Previous Page 3 of 4 Next

Continued: Can dormant bears help us heal?

  • Article by: BILL MCAULIFFE , Star Tribune
  • Last update: December 26, 2009 - 11:26 PM

CAMP RIPLEY, MINN. - For two winters now, a mother bear has been denning on George Vilinski's land. A few tracks last spring are the only signs he has seen.

"She's like a ghost," he said.

But researchers are hoping this bear and others around the state will reveal some mysteries about hibernation -- and how it might be used to help humans.

"It could have a lot of positive benefits if we find out what these bears are doing," said Paul Iaizzo, a surgery professor and principal investigator at the University of Minnesota's Visible Heart lab.

Recently Iaizzo and a team of researchers from the University of Minnesota, Medtronic and the Department of Natural Resources visited the bear on Vilinski's land, and others in northern and northwestern Minnesota, to see what they might be able to detect from small heart monitors they implanted last spring.

Hauling nearly $150,000 worth of computers, electrocardiographic recording devices, infrared cameras and ultrasound equipment (not to mention surgical equipment and 40 pounds of batteries) through the woods, the team set up a makeshift physiology lab on the snow only yards downhill from the snow-covered den in a knot of tree roots next to a small pond. For the next few hours they would use it to paint one of the most detailed pictures to date of a bear's inner workings.

It's already known that bears in hibernation don't eat, drink, urinate or defecate for five months. Yet they don't starve. By recycling their own waste, they avoid buildups of toxins. They don't exercise, yet they lose only a fraction of the muscle strength humans would if they were idle that long. Their hearts might slow to five beats per minute, yet they maintain heart strength and structure.

Unlike other animals such as squirrels, whose hibernation temperatures can drop to near freezing, bears' body temperatures drop only a few degrees. With predators (and researchers) combing the woods, they also remain alert and able to spring into action, contrary to the popular understanding of hibernation as a long snooze.

If humans someday could be made to perform the same tricks as bears, they might use them not to get through winter, but to recover from injury, surgery or long periods of bed rest. Iaizzo's lab has shown that substances that cause a bear to go into hibernation may have applications in humans to protect organs from damage from oxygen deprivation.

The National Aeronautics and Space Administration also has funded some research on bears in the belief that their retention of muscle strength could be adapted to help astronauts reduce atrophy during long periods in space.

"There are numerous things about bears that are miraculous, based on what we know about human physiology, and what we believe mammals can tolerate," Iaizzo said. "But the more work we do, the more questions that arise."

Little laboratory in the woods

Answers to some of those questions came in their north woods laboratory.

The team already knew that a hibernating bear might slow its heart and breathing to rates that would cause a human to faint, yet with a single breath could boost its heart's blood and oxygen-pumping capacity eightfold. They also knew that the mother bear they were testing was known for a high level of vigilance in hibernation.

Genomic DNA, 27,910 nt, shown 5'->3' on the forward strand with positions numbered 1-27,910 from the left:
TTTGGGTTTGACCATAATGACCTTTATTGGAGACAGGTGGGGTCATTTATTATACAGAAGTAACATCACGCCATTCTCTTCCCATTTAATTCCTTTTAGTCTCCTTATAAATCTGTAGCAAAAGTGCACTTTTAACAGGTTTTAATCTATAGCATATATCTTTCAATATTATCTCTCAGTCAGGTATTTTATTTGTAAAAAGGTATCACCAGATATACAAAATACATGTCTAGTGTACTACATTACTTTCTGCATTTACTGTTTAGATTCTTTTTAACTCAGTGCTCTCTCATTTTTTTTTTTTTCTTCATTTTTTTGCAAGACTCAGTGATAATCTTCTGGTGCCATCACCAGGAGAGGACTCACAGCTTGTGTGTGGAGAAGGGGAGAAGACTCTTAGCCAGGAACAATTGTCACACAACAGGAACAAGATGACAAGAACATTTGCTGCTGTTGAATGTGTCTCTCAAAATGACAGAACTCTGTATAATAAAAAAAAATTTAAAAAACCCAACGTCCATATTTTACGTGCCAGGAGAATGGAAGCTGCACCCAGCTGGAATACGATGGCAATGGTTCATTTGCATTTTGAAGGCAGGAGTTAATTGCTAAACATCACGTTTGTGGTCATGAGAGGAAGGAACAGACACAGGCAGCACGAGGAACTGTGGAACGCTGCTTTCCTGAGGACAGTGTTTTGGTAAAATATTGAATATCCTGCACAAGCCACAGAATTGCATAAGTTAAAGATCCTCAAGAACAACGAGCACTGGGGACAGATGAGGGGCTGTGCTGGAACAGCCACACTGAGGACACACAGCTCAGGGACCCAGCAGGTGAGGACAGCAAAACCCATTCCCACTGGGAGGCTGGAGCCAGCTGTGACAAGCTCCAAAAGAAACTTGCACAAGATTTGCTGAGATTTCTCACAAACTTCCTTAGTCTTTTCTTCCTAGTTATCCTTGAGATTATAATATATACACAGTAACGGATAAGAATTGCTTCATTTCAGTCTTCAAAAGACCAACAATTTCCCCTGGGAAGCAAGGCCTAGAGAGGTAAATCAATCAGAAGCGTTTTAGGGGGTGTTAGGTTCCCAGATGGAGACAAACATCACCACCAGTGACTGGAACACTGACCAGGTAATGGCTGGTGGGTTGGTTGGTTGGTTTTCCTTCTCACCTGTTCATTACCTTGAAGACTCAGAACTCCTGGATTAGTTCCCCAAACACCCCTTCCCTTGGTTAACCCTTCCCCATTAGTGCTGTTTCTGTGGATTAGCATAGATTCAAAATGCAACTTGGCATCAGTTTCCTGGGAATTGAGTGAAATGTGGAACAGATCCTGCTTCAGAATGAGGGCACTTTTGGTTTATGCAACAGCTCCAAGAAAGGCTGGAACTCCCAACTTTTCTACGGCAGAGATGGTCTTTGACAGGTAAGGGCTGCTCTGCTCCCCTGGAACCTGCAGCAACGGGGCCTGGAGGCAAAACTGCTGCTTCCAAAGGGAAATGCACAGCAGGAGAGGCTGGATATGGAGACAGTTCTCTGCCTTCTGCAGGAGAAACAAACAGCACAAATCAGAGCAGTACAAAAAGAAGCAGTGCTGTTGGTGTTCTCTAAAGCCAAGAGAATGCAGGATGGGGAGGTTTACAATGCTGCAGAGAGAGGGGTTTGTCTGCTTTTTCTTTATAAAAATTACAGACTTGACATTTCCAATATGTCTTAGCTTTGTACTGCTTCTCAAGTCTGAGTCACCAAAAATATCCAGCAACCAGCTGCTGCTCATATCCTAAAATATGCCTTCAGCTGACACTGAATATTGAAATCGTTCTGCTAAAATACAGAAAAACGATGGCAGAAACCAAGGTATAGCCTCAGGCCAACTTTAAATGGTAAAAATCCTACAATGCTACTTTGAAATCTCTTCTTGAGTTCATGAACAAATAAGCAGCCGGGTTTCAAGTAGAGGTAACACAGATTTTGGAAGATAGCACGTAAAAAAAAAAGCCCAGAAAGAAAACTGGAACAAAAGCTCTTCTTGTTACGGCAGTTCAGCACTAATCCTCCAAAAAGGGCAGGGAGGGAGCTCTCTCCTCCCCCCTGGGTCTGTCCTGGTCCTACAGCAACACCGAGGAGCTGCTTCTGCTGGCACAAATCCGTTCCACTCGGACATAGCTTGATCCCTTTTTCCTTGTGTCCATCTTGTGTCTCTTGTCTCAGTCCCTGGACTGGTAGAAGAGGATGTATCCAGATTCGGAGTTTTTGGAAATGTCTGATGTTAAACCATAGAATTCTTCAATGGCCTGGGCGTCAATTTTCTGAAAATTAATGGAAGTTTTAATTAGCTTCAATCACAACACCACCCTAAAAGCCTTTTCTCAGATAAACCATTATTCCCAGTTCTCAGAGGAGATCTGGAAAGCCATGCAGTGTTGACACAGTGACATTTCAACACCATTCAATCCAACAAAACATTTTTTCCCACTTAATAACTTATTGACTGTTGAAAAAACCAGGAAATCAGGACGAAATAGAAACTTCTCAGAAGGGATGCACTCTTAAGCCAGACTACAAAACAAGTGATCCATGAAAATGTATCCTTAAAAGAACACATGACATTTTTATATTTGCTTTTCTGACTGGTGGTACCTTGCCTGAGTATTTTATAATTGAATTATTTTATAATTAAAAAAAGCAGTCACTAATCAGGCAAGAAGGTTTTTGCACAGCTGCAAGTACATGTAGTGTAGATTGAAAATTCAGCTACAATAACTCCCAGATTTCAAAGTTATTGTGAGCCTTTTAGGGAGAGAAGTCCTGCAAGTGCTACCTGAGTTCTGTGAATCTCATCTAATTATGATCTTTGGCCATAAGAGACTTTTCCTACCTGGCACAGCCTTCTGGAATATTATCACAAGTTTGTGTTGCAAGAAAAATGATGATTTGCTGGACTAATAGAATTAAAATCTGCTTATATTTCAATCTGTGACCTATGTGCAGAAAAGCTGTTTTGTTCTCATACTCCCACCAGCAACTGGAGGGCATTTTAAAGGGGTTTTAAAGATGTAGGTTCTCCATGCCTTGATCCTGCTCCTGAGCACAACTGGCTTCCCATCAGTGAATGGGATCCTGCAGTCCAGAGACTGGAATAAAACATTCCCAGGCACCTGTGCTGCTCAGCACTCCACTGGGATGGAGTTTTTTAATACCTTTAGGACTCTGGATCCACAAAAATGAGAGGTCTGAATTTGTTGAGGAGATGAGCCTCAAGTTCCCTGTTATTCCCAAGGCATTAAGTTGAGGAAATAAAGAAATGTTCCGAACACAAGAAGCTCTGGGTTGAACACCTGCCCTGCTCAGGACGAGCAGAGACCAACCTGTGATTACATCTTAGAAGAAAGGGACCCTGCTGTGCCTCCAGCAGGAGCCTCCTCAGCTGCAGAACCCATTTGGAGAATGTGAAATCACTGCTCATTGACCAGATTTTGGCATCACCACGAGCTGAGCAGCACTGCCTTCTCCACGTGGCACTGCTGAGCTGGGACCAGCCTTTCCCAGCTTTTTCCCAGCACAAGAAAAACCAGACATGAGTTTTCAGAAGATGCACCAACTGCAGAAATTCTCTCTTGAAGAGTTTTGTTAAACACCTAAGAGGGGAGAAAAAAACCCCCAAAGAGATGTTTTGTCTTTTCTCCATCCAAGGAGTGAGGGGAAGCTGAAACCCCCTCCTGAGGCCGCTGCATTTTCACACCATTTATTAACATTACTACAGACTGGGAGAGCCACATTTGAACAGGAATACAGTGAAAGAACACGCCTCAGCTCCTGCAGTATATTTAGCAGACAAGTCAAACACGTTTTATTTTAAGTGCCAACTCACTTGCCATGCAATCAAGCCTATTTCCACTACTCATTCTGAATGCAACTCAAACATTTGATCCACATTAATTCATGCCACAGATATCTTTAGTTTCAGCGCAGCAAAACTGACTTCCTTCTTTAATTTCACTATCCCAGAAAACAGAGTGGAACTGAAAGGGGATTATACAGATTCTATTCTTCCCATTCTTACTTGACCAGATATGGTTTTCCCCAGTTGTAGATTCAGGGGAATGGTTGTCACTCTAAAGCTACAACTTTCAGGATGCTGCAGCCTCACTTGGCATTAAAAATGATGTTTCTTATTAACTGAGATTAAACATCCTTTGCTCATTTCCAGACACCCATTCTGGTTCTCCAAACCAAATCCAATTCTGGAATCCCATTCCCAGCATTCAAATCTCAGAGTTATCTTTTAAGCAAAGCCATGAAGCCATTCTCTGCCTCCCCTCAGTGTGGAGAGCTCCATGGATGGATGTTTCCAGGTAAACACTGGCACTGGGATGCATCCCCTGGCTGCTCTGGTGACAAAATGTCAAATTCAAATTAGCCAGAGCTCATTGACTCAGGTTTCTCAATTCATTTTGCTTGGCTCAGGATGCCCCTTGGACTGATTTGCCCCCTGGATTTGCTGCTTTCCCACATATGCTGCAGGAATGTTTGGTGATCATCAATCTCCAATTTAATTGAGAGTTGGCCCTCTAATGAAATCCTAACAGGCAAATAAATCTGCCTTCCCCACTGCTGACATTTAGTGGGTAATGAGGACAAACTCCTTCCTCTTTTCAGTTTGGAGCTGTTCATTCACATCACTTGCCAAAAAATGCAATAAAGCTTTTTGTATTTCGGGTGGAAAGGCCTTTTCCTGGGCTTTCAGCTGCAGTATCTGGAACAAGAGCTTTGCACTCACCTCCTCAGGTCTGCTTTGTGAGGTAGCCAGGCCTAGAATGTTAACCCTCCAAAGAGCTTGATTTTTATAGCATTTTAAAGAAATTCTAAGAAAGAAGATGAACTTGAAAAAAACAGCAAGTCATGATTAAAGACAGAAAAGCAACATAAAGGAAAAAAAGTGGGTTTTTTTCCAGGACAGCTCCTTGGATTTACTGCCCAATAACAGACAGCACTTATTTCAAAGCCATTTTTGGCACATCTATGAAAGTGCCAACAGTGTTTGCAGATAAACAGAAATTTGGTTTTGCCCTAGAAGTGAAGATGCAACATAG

"She's the angry female," said Brian Dirks, Camp Ripley animal survey coordinator. "She doesn't sleep very sound."

Tim Laske, an adjunct professor of surgery at the University of Minnesota and engineering director at Medtronic, learned that when he slipped a camera attached to a long stick into her den as she seemed to be slipping under the effects of a tranquilizer. In a flash she was lunging teeth-first at the lens.

More than an hour later, confident that the 251-pound mother bear was tranquilized, the team dragged her onto plastic yoga mats, where Laske would try to find the implanted heart monitor. It's a titanium device about the size of a computer flash drive, and Laske didn't have much hope. Bears have strong immune systems that have rejected devices in the past, and nine months in the brush can be tough on high-tech electronics.

Laske patted the bear's chest. "Here it is!" he shouted. Within minutes, Iaizzo had attached electrodes to the bear's chest and to a computer, and measurements of the bear's heart rate, stored since March 7, poured into a database.

It was, Iaizzo said, "data no one else really has from an animal that's been out in the wild for nine months."

Laske noted that the bear had experienced 60,126 episodes of bradycardia -- periods with extremely low heart rate, sometimes stopping altogether for as long as nine seconds. (One of the other bears reported pauses of more than 14 seconds.) Second assessment: She'd gone into hibernation in late November.

After the first data download, Iaizzo brought up some ultrasound images on a small screen of the interior of the bear's heart as it beat -- similar to those used to check development of fetuses. An electrocardiographic monitor measured the heart's electrical and mechanical activity.

After two hours of body measurements, blood tests and other exams by Dirks and DNR bear biologist Dave Garshelis, the mother and cub were shoved back into the den.

They won't remember a thing

The bears, Iaizzo said, wouldn't recall the encounter. But the researchers expect to be replaying it quite a bit, through the piles of data they downloaded.

Lynn Rogers, director of the North American Bear Center in Ely and a world-renowned bear researcher, said the implanted devices seem to corroborate research done several decades ago. "That's a good thing," he said. Rogers uses time and trust to approach bears and measure their heartbeats by hand; he said he would never use an implant. But he said he'll be interested in further results from the devices.